Talk about adapting to these race trucks and getting the truck championship in so few series starts.
“I blame my Cup career really for being so good in the trucks early on. When I was Cup racing, I really wasn’t developed and I had to learn really quick and really the hard way essentially. Coming to these race tracks in a truck, it’s a little bit easier. Everything is a little bit calmer. You’re normally not fighting as many handling characteristics as the Cup cars. In the Cup Series, you’re racing the 40 best guys in the world. I think it helped my learning curve. It wasn’t the ideal way to do it, but these trucks are just a little bit easier for me to adapt to.”
What was that last run like for you?
“That was the longest 20-30 laps of my life. Man, I’m glad we could get to the white flag there without a caution and have clean sailing. We had a great Toyota Tundra all day. I just got to thank AISIN and (team owner Shigeaki) “Shige” (Hattori), TRD, everybody at TRD and how hard they worked for us this last month. They’ve given us everything possible to make these things fast and tonight we were able to win the race and win the championship.”
How do you explain all of this – this underfunded, small team?
“It’s unreal. We all know the story by now where we didn’t know if we were going to race the full year. I didn’t know if I was going to have the opportunity to compete for a championship even after we got our first win. Everyone pulled together hard here. Back at Chicago we didn’t know if we were going to make it to the race track and Marcus (Barela) with Fr8Auctions stepped us and got us there. We’ve had many partners like that and iRacing all year long that came in at clutch moments and got us to the race track when we needed to.”
How did the battle with Noah Gragson happen?
“I just got the tires a little too hot when I was trying to get inside of him the first time. I didn’t probably commit hard enough to the move and then I kind of let my tires cool down and ran the top to try to get to him and he was kind of backing up and we could still run the bottom really well which is unusual for Homestead, but I’ll take it.”
NOAH GRAGSON, No. 18 Safelite AutoGlass Toyota Tundra, Kyle Busch Motorsports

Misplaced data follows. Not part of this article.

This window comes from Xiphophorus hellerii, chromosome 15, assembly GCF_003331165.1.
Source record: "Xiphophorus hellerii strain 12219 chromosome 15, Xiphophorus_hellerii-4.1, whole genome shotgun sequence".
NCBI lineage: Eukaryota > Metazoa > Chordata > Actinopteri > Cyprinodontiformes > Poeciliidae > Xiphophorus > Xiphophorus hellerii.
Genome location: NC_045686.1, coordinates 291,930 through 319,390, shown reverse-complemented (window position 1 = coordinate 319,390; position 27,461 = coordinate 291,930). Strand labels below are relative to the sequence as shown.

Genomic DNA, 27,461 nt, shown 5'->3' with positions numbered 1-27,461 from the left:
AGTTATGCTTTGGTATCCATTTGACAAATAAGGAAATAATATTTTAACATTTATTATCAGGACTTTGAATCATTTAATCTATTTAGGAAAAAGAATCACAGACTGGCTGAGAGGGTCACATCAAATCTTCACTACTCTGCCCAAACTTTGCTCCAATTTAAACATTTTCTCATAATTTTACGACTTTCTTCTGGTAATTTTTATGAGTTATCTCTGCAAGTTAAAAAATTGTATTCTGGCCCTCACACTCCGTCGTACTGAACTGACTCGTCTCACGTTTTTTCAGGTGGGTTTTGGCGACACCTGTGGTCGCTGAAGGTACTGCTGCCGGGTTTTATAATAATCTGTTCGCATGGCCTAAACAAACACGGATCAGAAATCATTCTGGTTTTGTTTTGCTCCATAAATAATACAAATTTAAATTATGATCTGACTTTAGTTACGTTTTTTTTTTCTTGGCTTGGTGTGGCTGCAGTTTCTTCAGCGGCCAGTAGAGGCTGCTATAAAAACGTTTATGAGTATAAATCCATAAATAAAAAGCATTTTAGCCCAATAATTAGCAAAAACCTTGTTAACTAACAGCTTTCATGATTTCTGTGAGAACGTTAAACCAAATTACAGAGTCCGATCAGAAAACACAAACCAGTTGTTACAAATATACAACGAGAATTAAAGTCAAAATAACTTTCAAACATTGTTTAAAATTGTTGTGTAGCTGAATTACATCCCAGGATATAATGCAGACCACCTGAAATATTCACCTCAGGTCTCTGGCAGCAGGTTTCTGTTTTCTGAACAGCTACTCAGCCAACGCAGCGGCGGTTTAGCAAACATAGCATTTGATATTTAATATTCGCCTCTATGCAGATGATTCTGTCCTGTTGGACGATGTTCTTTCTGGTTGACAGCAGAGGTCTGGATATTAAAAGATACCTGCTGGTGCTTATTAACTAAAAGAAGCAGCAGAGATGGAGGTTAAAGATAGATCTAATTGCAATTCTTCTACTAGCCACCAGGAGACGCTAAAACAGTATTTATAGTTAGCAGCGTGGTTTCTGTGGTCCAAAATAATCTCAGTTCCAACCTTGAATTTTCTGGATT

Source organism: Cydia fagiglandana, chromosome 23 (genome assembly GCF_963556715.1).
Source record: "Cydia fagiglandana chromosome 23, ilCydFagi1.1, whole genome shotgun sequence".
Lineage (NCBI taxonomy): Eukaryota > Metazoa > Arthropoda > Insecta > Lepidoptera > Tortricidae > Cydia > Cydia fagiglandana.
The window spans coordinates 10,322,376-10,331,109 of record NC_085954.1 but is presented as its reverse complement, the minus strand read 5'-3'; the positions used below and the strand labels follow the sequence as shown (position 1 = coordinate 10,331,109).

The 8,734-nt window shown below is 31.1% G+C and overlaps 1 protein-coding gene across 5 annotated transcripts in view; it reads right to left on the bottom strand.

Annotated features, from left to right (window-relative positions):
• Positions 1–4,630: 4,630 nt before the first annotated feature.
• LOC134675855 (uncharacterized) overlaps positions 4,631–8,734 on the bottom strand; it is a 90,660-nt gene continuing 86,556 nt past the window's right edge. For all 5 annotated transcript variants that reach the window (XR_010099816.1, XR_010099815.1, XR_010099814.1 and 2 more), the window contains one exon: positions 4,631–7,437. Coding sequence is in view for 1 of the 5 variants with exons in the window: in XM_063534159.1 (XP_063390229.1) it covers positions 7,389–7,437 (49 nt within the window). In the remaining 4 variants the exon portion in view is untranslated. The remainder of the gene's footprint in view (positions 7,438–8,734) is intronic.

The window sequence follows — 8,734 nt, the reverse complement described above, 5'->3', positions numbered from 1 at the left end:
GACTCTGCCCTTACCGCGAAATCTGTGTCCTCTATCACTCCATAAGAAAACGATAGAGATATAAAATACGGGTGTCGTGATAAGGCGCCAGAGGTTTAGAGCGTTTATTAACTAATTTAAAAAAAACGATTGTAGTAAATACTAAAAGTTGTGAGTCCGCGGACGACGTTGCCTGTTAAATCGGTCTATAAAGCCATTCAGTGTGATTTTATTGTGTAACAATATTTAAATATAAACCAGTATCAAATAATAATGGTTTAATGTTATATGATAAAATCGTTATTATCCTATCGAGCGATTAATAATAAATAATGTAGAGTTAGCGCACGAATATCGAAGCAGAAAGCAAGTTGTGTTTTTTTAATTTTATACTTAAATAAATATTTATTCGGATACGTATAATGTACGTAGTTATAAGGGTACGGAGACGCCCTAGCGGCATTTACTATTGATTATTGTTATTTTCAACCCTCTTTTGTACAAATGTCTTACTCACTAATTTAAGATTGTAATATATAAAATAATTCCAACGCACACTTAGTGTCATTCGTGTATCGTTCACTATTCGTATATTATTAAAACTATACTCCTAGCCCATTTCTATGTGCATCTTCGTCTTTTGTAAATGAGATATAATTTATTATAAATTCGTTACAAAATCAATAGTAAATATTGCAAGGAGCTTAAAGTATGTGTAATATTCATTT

Finishing Position: 3rd
What made the difference at the end?
“We were just tight there. We needed to make better adjustments on pit road. That’s where it comes down to me. I need to do a better job. On the bright side, racing for a championship, I never would have dreamed of that when I started racing six years ago that I’d be in this position with Kyle Busch Motorsports and Safelite AutoGlass, Toyota, Switch, everybody who helps me. It’s my last truck race with Kyle Busch Motorsports. Man, I wanted to go out on top, but it just wasn’t meant to be. I just can’t thank everybody who has helped me get to this point – Dustin Ash, everybody at Dustin Ash Motorsports back in Las Vegas. Thank you guys and Jeff Jefferson and Jerry Pitts. It’s just a bummer, but hey, no bad days, right? We’re going to move on to the next year in the Xfinity Series. I’m pumped up about that, but this one is going to hurt for a while. Just very thankful.”
What did you need there at the end?
“I was just way too tight there at the end. We fired off pretty good and then it was just a battle between having the back out of the race track and then not being able to turn. Devastated for my guys. They worked really hard. This one would have been for them. I give all of my credit to Rudy Fugly (crew chief), Kyle Busch Motorsports and everybody else who helps me out at Kyle Busch Motorsports. It’s just unfortunate, but on the bright side, I learned a hell of a lot tonight. Raced basically against a Cup rookie of the year for the championship, so that’s pretty cool to say. Just very thankful for the opportunity.”